thinking, too, that it would be very pleasant to have such a friend
as Gilbert to jest and chatter with and exchange ideas about books
and studies and ambitions. Gilbert had ambitions, she knew, and
Ruby Gillis did not seem the sort of person with whom such could
be profitably discussed.

There was no silly sentiment in Anne's ideas concerning Gilbert.
Boys were to her, when she thought about them at all, merely
possible good comrades. If she and Gilbert had been friends
she would not have cared how many other friends he had
nor with whom he walked. She had a genius for friendship;
girl friends she had in plenty; but she had a vague consciousness
that masculine friendship might also be a good thing to round
out one's conceptions of companionship and furnish broader
standpoints of judgment and comparison. Not that Anne could
have put her feelings on the matter into just such clear definition.
But she thought that if Gilbert had ever walked home with her
from the train, over the crisp fields and along the ferny byways,
they might have had many and merry and interesting conversations
about the new world that was opening around them and their hopes
and ambitions therein. Gilbert was a clever young fellow, with
his own thoughts about things and a determination to get the best
out of life and put the best into it. Ruby Gillis told Jane Andrews
that she didn't understand half the things Gilbert Blythe said;
he talked just like Anne Shirley did when she had a thoughtful fit
on and for her part she didn't think it any fun to be bothering about
books and that sort of thing when you didn't have to. Frank Stockley
had lots more dash and go, but then he wasn't half as good-looking as
Gilbert and she really couldn't decide which she liked best!

In the Academy Anne gradually drew a little circle of friends about her,
thoughtful, imaginative, ambitious students like herself. With the
"rose-red" girl, Stella Maynard, and the "dream girl," Priscilla Grant,
she soon became intimate, finding the latter pale spiritual-looking
maiden to be full to the brim of mischief and pranks and fun,
while the vivid, black-eyed Stella had a heartful of wistful
dreams and fancies, as aerial and rainbow-like as Anne's own.

After the Christmas holidays the Avonlea students gave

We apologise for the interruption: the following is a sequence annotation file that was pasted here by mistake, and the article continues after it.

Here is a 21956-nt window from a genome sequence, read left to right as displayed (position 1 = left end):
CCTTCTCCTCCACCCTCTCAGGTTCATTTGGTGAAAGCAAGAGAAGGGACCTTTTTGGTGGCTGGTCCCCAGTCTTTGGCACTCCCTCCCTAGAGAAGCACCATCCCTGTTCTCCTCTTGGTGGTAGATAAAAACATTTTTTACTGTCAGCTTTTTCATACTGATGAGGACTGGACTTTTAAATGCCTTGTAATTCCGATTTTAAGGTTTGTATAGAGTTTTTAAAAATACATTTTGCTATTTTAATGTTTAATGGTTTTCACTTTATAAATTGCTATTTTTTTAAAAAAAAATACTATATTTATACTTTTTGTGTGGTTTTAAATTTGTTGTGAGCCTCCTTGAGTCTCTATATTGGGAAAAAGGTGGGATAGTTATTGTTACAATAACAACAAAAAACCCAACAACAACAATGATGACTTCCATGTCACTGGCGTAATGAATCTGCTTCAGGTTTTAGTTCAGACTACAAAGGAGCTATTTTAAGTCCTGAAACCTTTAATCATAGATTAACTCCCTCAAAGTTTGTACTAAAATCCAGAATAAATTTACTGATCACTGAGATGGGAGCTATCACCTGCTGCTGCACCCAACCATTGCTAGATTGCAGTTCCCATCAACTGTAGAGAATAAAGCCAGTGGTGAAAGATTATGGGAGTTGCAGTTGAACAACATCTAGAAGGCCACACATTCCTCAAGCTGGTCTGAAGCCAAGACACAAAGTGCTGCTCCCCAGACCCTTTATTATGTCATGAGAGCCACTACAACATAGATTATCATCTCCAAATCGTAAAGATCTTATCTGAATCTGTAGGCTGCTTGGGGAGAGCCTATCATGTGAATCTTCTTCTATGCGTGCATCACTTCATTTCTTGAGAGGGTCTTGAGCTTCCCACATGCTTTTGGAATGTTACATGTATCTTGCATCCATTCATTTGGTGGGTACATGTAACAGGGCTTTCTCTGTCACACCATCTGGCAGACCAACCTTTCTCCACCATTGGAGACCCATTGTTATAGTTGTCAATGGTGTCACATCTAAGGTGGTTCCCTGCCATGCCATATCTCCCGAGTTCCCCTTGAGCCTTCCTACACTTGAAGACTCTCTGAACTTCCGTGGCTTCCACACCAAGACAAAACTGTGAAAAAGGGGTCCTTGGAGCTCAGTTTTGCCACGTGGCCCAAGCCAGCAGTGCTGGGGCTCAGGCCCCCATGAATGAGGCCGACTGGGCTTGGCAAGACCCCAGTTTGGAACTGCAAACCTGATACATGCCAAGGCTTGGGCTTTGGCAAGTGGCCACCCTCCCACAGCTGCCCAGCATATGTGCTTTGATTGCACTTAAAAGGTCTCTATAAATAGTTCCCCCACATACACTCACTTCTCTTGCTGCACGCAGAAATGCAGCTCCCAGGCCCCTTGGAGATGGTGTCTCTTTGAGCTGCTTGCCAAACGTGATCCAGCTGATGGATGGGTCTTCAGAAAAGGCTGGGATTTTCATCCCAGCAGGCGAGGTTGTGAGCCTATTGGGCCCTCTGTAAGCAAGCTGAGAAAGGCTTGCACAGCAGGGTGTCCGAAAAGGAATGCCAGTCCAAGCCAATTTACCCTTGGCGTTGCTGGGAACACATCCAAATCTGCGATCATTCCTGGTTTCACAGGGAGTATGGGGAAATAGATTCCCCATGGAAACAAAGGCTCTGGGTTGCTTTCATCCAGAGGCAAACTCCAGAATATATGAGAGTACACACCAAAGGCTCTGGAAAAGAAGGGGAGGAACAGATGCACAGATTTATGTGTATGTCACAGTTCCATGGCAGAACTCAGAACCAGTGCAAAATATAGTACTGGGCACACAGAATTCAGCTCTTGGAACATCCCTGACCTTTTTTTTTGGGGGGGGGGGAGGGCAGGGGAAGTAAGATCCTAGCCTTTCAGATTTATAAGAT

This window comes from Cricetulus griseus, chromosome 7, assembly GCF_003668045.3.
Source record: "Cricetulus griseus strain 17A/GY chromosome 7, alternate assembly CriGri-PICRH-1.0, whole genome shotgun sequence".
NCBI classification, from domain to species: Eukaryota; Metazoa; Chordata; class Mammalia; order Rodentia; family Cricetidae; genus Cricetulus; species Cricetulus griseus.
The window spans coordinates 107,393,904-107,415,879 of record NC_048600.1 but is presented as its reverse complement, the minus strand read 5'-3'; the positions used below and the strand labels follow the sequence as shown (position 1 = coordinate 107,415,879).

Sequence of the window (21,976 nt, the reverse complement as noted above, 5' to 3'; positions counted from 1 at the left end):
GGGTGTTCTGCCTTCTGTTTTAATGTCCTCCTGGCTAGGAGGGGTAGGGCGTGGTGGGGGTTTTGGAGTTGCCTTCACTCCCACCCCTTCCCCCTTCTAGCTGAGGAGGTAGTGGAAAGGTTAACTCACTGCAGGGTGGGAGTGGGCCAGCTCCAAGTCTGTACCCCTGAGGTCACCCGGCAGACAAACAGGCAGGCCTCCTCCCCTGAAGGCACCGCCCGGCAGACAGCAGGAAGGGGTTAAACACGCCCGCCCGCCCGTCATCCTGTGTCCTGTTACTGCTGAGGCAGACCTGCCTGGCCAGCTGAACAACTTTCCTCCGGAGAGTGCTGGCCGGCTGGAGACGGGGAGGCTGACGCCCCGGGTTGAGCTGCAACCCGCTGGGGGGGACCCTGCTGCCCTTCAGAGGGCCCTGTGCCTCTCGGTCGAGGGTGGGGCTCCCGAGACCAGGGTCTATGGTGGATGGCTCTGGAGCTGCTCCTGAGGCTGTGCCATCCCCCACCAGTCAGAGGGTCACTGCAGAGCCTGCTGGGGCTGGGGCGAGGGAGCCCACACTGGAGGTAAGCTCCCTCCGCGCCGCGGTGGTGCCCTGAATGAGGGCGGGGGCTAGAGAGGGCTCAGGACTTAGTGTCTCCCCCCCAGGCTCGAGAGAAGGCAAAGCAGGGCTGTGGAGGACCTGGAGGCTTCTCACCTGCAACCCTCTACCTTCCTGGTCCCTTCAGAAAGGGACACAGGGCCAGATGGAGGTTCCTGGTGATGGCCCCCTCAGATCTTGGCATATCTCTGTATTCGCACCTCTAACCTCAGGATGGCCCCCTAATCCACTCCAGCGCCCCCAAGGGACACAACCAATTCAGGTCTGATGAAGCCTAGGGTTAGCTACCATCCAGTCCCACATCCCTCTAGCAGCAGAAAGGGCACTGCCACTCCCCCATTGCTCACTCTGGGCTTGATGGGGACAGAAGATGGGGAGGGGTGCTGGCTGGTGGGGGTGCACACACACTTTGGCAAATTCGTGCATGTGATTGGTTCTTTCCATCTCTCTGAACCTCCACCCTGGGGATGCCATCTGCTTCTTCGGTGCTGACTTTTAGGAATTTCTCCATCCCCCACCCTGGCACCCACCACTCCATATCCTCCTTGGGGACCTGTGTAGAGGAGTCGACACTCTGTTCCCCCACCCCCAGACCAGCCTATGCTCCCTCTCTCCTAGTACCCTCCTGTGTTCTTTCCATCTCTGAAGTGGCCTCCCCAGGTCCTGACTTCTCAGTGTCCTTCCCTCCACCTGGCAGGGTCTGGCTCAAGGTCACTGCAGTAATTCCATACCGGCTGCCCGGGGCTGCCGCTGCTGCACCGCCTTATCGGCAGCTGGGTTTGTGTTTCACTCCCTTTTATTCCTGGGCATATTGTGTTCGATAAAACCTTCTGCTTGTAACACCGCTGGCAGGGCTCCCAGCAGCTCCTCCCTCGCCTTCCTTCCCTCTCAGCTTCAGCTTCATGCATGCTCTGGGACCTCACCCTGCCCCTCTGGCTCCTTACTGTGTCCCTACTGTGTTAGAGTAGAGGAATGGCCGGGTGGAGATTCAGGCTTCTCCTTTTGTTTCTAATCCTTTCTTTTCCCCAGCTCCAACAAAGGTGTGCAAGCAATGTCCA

up going home on Fridays and settled down to hard work.
By this time all the Queen's scholars had gravitated into
their own places in the ranks and the various classes had
assumed distinct and settled shadings of individuality.
Certain facts had become generally accepted. It was admitted
that the medal contestants had practically narrowed down to
three--Gilbert Blythe, Anne Shirley, and Lewis Wilson; the
Avery scholarship was more doubtful, any one of a certain six
being a possible winner. The bronze medal for mathematics
was considered as good as won by a fat, funny little up-country
boy with a bumpy forehead and a patched coat.

Ruby Gillis was the handsomest girl of the year at the Academy;
in the Second Year classes Stella Maynard carried off the palm
for beauty, with small but critical minority in favor of Anne Shirley.
Ethel Marr was admitted by all competent judges to have the most
stylish modes of hair-dressing, and Jane Andrews--plain, plodding,
conscientious Jane--carried off the honors in the domestic science course.
Even Josie Pye attained a certain preeminence as the sharpest-
tongued young lady in attendance at Queen's. So it may be
fairly stated that Miss Stacy's old pupil's held their own in
the wider arena of the academical course.

Anne worked hard and steadily. Her rivalry with Gilbert
was as intense as it had ever been in Avonlea school,
although it was not known in the class at large, but somehow
the bitterness had gone out of it. Anne no longer wished
to win for the sake of defeating Gilbert; rather, for the
proud consciousness of a well-won victory over a worthy foeman.
It would be worth while to win, but she no longer thought life
would be insupportable if she did not.

In spite of lessons the students found opportunities for
pleasant times. Anne spent many of her spare hours at
Beechwood and generally ate her Sunday dinners there and
went to church with Miss Barry. The latter was, as she
admitted, growing old, but her black eyes were not dim nor
the vigor of her tongue in the least abated. But she never
sharpened the latter on Anne, who continued to be a prime
favorite with the critical old lady.

"That Anne-girl improves all the time," she said. "I get
tired of other girls--there is such a provoking and eternal
sameness about them. Anne has as many shades as a rainbow